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Online taxi service Uber advertises for drivers in Columbia

Sunday, August 31, 2014 | 6:00 a.m. CDT
Vans from EZGO Bus, a shuttle service that runs between Columbia and the St. Louis airport, are parked in the lot of the Teppanyaki Grill and Buffet on Friday.

COLUMBIA — The online taxi service Uber has begun advertising in Columbia for drivers as it looks to expand, and existing taxi companies and city regulators are taking note.

Uber, a San Francisco-based startup, is accepting applications on its website for drivers from Columbia and Jefferson City as it continues expanding in the U.S. and several other countries.

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Uber provides a smartphone app that uses the GPS on phones to detect a passenger's  location and connect them with the nearest available Uber driver. A driver's name and car details appear in the app, and you can message or call if you need a ride, according to Uber.

"You don't need cash when you ride with Uber. Once you arrive at your destination, your fare is automatically charged to your credit card on file," according to its website.

In an email response to Uber's plans in the Columbia market, spokeswoman Lauren Altmin replied that the business was "exploring expansion in a number of cities across the country. Residents across Missouri have been opening the Uber app and asking us to come their towns and we look forward to exploring opportunities."

As it's expanded around the country, Uber and its lower-cost arm UberX have encountered legal questions including whether they should be regulated as taxi services and subject to insurance, background checks of drivers and other requirements.

Cities such as Berlin and Seoul have banned the company from operating, and Uber has been fined $95,000 by the Pennsylvania Public Utility Commission for illegal taxi operation. More recently, Uber has been involved in protracted negotiations with the Metropolitan Taxicab Commission to enter the St. Louis market.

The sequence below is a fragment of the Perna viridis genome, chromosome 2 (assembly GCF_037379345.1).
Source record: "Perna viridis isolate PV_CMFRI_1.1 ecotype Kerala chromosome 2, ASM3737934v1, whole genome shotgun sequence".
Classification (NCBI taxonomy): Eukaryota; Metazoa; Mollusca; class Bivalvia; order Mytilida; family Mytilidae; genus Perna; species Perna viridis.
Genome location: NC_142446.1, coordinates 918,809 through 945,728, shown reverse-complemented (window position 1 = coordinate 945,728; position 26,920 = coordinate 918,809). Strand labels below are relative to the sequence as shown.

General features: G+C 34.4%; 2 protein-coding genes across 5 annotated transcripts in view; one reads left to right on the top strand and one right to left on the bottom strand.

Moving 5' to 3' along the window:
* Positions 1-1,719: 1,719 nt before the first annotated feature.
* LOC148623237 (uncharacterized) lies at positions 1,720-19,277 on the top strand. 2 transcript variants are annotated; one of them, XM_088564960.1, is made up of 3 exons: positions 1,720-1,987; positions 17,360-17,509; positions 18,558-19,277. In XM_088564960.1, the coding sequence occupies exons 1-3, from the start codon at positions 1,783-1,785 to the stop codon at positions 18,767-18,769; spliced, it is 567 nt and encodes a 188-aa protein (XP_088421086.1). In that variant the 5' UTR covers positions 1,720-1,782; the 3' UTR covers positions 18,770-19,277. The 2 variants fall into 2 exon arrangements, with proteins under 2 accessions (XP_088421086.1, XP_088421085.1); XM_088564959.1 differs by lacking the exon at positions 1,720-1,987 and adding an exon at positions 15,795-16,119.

Altmin on Thursday said Uber was not yet operating in St. Louis but hopes the talks with the taxi commission would "ensure access to expanded transportation options for residents of the city."

Janice Finley, who handles taxi and other business licenses for the Columbia Finance Department, said city representatives have not been contacted by Uber to the best of her knowledge.

“If you’re transporting people from point A to point B and charging them for the seat and that’s your primary job, then you’re considered a taxi service. You’d have to comply with all the regulations,” she said. 

Finley also said a commercial car service in Columbia would need an office within the city limits and a telephone number.

If Uber began operating in Columbia without permission from the city authorities, as it has in several other cities, "we would work with law enforcement to ensure compliance," she said

Angie Nickerson of Taxi Terry's said Uber has worked around safety and insurance regulations elsewhere that are required of traditional taxi companies.

“This is not like picking someone up on the way to Walmart," Nickerson said. "They’re providing the same service as a normal taxi company but exploiting the loopholes in the law.”

David Gilstrap, owner of Dave’s Car Service, welcomed the possible arrival of Uber to the Columbia market.

“A complete overhaul and revamp of this city’s taxi business is long overdue,” he said. “I believe Uber is a first-class operation. This country is full of innovation, and this is a step in taking the transportation industry forward.”

Ray Mundy, director of the Center for Transportation Studies at the University of Missouri at St. Louis, said Uber has a "very smart app, which provides wonderful service. But they’re pretty similar to a transportation broker or a dispatch company.”

He also drew attention to Uber’s variable pricing policies. “If it’s a football night in Columbia, UberX might charge eight or nine times the usual price,” he said. He advised Columbia regulators to be careful and go slow if Uber arrives.

"It’s not old-fashioned to ask Uber to follow the rule of the land,” he said.

Supervising editor is John Schneller.


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